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Does My Loved One Need Specialized Memory Care?

Does my loved one need specialized memory care?

Deciding on how to best care for your loved one with Alzheimer’s or dementia can be overwhelming.  In the early stages, many people prefer to try to keep their loved one at home, either with the help of family or part-time caregivers.  However, caring for someone in the advanced stages of dementia can be a full-time job.  Most family caregivers are simply not able to dedicate 100% of their time.  Also, in the long-run, the family home is often not the most suitable environment, mostly due to safety concerns. 

If you’re at the point where you think your loved one would be best served in residential care, there are a variety of options available.  There are larger assisted living communities and continuing care retirement communities that have a portion of the community dedicated to memory care.  There are also standalone memory care communities that specialize in caring for residents in all stages of Alzheimer’s or dementia.  Of course, everyone’s situation is unique and there is no simple answer as to whether or not your loved one would be best served by a specialized memory care community. However, understanding some of the unique aspects of standalone memory care can be helpful in determining if it is the best fit for your loved one.

Standalone communities like Iris Memory Care are designed with Alzheimer’s and dementia care residents in mind.  From the physical structure of the building and grounds to the specially-trained staff, personal attention, and carefully planned activities, all aspects of Iris Memory Care communities are tailor-made to meet the particular needs of residents in all stages of dementia with a variety of other health issues.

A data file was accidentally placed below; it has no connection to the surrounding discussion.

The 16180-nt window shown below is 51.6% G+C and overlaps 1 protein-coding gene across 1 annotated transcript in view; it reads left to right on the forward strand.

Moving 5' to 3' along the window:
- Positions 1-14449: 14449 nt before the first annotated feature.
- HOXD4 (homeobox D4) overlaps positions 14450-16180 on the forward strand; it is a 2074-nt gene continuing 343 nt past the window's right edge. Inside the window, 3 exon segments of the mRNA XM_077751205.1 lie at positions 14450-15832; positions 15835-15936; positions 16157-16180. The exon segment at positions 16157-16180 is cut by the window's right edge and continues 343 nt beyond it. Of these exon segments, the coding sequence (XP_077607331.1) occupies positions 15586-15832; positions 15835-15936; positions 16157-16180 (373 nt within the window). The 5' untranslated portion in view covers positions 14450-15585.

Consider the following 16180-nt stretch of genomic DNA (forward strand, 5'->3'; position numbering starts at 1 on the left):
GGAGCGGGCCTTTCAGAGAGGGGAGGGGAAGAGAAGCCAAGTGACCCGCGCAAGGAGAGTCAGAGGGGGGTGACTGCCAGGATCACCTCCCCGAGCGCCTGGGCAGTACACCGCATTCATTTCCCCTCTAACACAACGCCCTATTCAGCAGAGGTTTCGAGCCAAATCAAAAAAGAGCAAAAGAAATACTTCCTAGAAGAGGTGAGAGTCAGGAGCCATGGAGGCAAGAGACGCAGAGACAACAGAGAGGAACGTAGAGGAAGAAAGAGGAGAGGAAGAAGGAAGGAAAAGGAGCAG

Safety & Security:  Injuries are the single biggest risk to folks with Alzheimer’s or dementia.  Wandering is a common behavior and can be a source of many problems.  Residents at Iris are monitored 24 hours a day and many wear a monitoring device on their wrist or ankle, so staff can locate them at any time.

Personalized Care:  Each resident at Iris has a customized care plan based on his/her particular needs.  Larger assisted living facilities may not have the resources to offer the same level of personalized attention.  The smaller size and the low staff to resident ratio at Iris allows for each resident to receive the best possible care and frequent contact with staff.   

Staying Engaged & Socializing:  Isolation can be very detrimental to the health and wellbeing of folks with dementia.  Iris communities and staff strive to help residents stay engaged and socially active.  Residents are encouraged to spend much of their time with other residents in the dining and common areas.

Staying Active:  The programs and staff at Iris are committed to helping residents stay as physically active as possible throughout the day.  While residents have their own apartment, the communities are designed to encourage residents to move about the community.  There are also secure outdoor walking paths for residents to enjoy.

Maintaining Independence:  Although memory care residents often need help and care with many basic daily activities, Iris communities are designed to encourage residents to maintain a healthy level of independence, allowing them to age in place with dignity and grace.

Having Fun:  Throughout each day, there are a variety of programs that offer residents the opportunity to have fun and enjoy themselves.  Some of these enriching activities include games, gardening, field trips and outings, music and art therapy, and spiritual programs.

While some of the larger assisted living facilities and continuing care retirement communities may offer some of these features, few of them will have the same range of features tailored specifically to folks with Alzheimer’s and dementia.  Also, larger facilities may have more of an institutional look and feel, whereas standalone memory care communities typically offer more of a home-like environment.

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